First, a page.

Within Aerospace’s Vehicle Systems Division, the Embedded Control Systems Department performs test, validation, and mission readiness verification of the software and hardware avionics systems for spacecraft and launch vehicles. The department’s Embedded System Applications Center develops and maintains flight-equivalent avionics systems for performing independent verification and validation. To execute this, the Center conducts hardware-in-the-loop (HIL) testing using high-fidelity, flight-equivalent dynamic simulation environments.
Aerospace utilizes three approaches to facilitate mission simulation:
- Scientific simulations are used for early flight software algorithm assessment and for Monte Carlo performance analyses
- Software-in-the-loop (SIL) simulations are used when flight software becomes available. SIL testing is best for test-case development, stress testing and evaluating off-nominal scenarios
- The HIL test environment uses flight-equivalent processors, hardware emulations and interfaces. HIL testing facilitates verification testing of the flight source code within a realistic hardware environment.
Case Study: Vertigo
Traditional spacecraft development timelines are too long to address many of the threat scenarios of the current space environment. Reducing this timeline could result in significant cost savings and, more importantly, rapid capability deployment. Once built, spacecraft require complex testing on custom testbeds to determine the final inertial distribution. This is essential for calibrating the spacecraft controls to enable high accuracy pointing and other specialized control modes.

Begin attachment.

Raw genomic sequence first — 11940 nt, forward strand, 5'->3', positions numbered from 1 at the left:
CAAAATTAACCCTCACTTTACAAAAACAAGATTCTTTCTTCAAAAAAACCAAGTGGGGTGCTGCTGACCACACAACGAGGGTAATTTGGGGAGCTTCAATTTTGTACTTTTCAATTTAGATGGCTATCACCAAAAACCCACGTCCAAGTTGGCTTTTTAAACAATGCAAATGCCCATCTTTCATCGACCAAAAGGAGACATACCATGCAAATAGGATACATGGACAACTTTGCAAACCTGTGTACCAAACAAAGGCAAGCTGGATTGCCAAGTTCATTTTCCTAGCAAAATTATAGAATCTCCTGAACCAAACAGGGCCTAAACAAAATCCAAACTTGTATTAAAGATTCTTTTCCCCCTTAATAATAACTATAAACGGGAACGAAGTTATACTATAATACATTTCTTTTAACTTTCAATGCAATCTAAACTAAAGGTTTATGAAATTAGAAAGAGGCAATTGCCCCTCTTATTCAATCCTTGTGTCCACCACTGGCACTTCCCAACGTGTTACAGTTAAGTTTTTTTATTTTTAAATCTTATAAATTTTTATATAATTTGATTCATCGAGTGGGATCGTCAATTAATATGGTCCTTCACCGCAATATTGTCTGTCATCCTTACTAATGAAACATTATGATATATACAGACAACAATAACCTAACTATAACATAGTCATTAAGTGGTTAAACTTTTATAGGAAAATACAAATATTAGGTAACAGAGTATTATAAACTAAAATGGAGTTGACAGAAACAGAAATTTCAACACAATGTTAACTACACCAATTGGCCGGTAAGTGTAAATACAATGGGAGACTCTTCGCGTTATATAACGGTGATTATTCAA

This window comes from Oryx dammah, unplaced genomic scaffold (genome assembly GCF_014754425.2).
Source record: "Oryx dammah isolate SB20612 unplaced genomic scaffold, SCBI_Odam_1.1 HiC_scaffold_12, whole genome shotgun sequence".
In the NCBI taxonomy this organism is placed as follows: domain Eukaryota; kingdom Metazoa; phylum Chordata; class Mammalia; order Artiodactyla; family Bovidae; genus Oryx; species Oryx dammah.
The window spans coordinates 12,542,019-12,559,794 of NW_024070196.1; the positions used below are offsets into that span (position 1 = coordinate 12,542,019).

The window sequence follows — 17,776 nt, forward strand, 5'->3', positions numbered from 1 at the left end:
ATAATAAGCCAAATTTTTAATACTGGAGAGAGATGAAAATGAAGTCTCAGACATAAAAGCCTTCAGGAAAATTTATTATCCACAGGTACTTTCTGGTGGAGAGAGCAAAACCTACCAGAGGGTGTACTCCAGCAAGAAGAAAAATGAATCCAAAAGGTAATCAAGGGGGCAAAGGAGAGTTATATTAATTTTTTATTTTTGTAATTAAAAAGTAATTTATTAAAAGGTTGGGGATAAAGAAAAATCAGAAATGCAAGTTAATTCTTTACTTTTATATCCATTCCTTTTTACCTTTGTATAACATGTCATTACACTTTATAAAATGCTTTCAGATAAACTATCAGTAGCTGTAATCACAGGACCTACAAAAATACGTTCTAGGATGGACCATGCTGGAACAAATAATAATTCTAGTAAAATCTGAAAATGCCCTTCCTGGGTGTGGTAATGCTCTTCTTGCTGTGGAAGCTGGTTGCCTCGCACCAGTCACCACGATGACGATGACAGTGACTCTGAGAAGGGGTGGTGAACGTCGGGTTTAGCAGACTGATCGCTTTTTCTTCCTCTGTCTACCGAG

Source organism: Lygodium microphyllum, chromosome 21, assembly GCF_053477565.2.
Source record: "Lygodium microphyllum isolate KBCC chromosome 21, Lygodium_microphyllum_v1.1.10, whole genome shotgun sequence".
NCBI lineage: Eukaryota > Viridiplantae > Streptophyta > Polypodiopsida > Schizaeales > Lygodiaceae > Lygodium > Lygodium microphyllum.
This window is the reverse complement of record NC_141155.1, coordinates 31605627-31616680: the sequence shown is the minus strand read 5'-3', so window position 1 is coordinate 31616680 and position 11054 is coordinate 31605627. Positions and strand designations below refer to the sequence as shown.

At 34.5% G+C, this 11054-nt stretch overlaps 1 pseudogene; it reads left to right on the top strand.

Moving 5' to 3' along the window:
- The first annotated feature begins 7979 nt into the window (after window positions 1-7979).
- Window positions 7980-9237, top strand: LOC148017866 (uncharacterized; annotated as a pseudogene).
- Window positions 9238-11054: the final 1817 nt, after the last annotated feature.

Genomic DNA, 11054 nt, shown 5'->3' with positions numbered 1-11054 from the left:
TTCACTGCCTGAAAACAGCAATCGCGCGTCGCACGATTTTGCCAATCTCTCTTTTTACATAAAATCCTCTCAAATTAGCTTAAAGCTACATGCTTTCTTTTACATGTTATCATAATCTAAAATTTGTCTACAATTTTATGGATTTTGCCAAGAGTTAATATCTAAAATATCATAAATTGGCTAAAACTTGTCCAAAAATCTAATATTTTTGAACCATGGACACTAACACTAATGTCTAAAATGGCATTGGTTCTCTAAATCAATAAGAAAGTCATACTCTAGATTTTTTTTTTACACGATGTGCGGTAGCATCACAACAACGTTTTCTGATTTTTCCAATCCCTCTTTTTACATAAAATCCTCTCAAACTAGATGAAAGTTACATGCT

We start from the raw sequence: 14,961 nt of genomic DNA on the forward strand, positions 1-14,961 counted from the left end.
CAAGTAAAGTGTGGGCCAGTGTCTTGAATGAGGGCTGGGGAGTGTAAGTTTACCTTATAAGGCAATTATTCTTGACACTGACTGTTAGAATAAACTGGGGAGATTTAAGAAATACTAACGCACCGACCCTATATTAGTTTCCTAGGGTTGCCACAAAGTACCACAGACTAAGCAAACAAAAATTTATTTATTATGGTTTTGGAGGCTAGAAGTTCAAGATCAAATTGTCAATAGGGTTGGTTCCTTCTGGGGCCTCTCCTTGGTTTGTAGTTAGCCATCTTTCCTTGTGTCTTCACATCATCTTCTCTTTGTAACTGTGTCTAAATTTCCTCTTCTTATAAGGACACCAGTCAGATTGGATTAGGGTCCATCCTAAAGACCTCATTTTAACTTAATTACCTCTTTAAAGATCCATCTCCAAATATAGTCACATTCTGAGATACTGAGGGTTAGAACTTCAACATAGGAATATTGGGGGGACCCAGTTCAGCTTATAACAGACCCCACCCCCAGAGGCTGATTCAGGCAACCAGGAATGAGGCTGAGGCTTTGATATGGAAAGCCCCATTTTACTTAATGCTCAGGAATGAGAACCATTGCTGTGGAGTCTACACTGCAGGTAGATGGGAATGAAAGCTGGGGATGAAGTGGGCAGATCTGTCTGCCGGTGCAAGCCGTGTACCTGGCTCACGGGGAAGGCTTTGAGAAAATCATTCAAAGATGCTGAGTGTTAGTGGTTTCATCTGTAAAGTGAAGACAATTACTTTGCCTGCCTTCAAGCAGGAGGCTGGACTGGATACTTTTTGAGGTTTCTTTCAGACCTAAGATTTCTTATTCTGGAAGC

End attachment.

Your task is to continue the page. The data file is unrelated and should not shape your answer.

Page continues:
Additional complications may arise since the launch configuration is not the same as the operational configuration. While the launch configuration is designed to withstand launch loads and can readily be integrated onto a test stand, the operational configuration, which is designed to operate in space without the effects of gravity, cannot be easily integrated onto a test stand.
This crucial test phase can be assisted with the use of Vertigo’s automated on-orbit system identification and controller synthesis. Vertigo is a highly useful attitudinal control system for reconfigurable/docking spacecraft, as the inertial distribution change negatively affects controller performance. An updated controller design facilitated by Vertigo can mitigate any potential performance impact encountered.
As the U.S. Space Force is expected to utilize reconfigurable and docking spacecraft in future missions, Vertigo can provide a means to determining new mass distributions and resultant controller updates in an automated way to minimize ground intervention and extend spacecraft mission life.